Duane C.S. Stoltzfus is a professor of communication at Goshen College and the copy editor of The Mennonite Quarterly Review. Before joining the faculty at Goshen College in 2000, he worked as a staff editor at The New York Times. Before that, he was a reporter and an editor for several newspapers in New York and New Jersey.
His writing has appeared in The New York Times, The Indianapolis Star, American Journalism, Newspaper Research Journal, Media Ethics and The Common Review

He is also the author of Freedom From Advertising: E.W. Scripps’s Chicago Experiment (University of Illinois Press, 2007). He lives in Goshen, Ind.

My Review:

Initially, I wasn't reading this book to review, however, before I was half way through, I felt strongly compelled to tell the world about it. Then I had the opportunity to attend a book signing and listened to Duane and others talk about this heart-wrenching story, which sealed my resolve to share "Pacifists in Chains" with my readers. Which I should have thought of doing so, in the first place, alone on the basis that this story is a horrific chapter from of my own Hutterite history, and it bears telling.

This narrative is well-researched, richly detailed and has an amazing amount of background information - all of which helps the reader get a better understanding of the complexities of this terribly sad, but true story. The various perspectives the author presents, enhances this historic account, giving it depth while creating interesting angles and a broader view of that particular era. 'The nation was going to war with one-third of  Americans having been born overseas or being the child of an immigrant and with one of every five soldiers having been born overseas.'  Turned out, that history was repeating itself for some of those children of immigrants, just like their forefathers in Europe, their faith was being severely tested in their relatively new homeland.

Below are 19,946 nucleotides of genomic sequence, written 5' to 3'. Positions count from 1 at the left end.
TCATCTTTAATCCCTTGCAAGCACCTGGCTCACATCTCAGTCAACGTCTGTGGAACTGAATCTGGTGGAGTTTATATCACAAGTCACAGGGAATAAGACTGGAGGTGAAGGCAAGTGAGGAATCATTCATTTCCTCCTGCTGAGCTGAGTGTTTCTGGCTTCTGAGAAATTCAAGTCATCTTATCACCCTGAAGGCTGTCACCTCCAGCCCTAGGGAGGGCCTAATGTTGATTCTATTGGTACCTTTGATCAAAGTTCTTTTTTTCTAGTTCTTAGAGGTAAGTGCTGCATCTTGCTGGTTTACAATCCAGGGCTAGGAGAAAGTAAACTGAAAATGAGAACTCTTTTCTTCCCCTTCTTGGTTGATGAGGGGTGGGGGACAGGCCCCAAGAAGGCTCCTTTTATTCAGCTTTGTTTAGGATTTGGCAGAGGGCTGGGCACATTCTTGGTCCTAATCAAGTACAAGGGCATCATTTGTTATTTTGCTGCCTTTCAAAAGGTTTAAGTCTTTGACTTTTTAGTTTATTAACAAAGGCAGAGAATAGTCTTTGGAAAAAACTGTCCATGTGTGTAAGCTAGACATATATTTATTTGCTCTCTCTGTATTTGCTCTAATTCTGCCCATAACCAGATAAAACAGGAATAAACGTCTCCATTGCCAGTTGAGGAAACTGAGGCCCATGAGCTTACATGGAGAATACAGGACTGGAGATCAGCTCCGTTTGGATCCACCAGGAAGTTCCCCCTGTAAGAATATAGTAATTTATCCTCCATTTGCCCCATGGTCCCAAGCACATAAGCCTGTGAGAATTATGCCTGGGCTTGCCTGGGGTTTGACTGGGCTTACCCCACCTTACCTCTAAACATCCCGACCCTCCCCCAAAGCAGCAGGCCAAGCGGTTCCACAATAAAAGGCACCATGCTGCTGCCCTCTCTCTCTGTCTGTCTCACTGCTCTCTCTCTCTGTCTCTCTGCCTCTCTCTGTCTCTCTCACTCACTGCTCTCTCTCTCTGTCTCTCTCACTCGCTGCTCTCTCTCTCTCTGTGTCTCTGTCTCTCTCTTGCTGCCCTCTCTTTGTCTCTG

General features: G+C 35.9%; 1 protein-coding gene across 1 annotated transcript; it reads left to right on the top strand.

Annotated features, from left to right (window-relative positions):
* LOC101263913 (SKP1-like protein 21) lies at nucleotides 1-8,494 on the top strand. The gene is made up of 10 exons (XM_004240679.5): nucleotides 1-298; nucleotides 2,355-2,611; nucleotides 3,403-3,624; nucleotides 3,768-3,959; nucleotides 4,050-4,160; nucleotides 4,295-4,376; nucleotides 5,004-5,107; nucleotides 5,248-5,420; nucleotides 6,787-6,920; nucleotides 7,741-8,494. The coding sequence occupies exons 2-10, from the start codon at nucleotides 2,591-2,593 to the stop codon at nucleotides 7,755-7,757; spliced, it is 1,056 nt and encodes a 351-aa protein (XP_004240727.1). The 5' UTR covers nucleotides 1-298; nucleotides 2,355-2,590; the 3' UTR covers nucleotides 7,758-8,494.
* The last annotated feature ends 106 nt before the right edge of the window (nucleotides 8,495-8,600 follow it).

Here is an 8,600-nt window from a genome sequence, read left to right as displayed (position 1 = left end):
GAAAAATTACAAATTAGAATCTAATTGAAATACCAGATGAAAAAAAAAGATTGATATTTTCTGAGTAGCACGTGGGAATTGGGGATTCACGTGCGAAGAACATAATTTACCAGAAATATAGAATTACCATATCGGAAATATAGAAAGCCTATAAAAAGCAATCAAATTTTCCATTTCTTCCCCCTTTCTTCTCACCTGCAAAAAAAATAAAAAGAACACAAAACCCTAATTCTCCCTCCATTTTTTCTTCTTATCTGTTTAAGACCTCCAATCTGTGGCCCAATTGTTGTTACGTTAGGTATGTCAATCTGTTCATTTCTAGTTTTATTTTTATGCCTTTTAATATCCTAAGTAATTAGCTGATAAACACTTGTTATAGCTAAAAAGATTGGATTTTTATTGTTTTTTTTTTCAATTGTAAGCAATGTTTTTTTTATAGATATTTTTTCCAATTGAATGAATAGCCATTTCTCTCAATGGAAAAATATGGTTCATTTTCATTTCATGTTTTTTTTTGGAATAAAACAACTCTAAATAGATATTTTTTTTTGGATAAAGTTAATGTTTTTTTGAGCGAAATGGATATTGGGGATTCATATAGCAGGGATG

The letters included in this book, provide not only authenticity but also poignancy. The voices of the three Hofer brothers and Jacob Wipf , draw you into the story and enable you to get a feeling of their love and concern for family and community, their emotional state, and their firm faith in God, even though the letters were censored. Their longing to be with their loved ones is evident in every letter, but they believed that will likely not happen in this life. For two of the four, that was true; they came home in a coffin.

The book is written in such a fashion that it gets the reader thinking about how perhaps things could have gone differently, on a number of levels, including the timing of some events that closed a door for them: Shortly after the four Hutterites arrived at Camp Lewis, and were sent to the guardhouse for refusing to obey orders, the furlough program was approved. Because they were awaiting trial this opportunity came to late for them. One cannot help but wonder if their treatment had been less harsh, had they agreed to work during imprisonment, as some other conscientious did: After being court-martialed, one Mennonite decided to work, reasoning that 'he was no longer a soldier' and the work at Leavenworth did not include services in support of the war. That being said, it's likely the Hutterites were also strongly opposed to supporting any organization that would use torture methods on fellow human beings who, because of their faith, dared to take a stand against war.

I highly recommend this book to anyone who is interested in WWI history and the unsung brave souls who steadfastly endured horrendous torture and deplorable living conditions all because their conscience would not allow them to kill fellow human beings.

This book is available at HB Book Center, Amazon,  and McNally Robison in Winnipeg.